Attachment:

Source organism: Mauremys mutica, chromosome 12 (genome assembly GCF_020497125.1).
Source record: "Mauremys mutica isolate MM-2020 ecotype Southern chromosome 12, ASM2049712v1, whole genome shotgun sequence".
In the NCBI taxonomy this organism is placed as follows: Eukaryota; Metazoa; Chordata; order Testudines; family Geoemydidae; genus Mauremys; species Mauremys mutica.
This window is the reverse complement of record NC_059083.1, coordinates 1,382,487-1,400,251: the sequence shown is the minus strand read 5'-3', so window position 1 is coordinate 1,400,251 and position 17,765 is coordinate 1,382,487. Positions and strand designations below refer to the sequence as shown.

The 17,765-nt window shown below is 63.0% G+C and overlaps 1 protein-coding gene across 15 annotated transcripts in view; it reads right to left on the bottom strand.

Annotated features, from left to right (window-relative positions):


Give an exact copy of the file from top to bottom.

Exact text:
Source organism: Mauremys mutica, chromosome 12 (genome assembly GCF_020497125.1).
Source record: "Mauremys mutica isolate MM-2020 ecotype Southern chromosome 12, ASM2049712v1, whole genome shotgun sequence".
In the NCBI taxonomy this organism is placed as follows: Eukaryota; Metazoa; Chordata; order Testudines; family Geoemydidae; genus Mauremys; species Mauremys mutica.
This window is the reverse complement of record NC_059083.1, coordinates 1,382,487-1,400,251: the sequence shown is the minus strand read 5'-3', so window position 1 is coordinate 1,400,251 and position 17,765 is coordinate 1,382,487. Positions and strand designations below refer to the sequence as shown.

The 17,765-nt window shown below is 63.0% G+C and overlaps 1 protein-coding gene across 15 annotated transcripts in view; it reads right to left on the bottom strand.

Annotated features, from left to right (window-relative positions):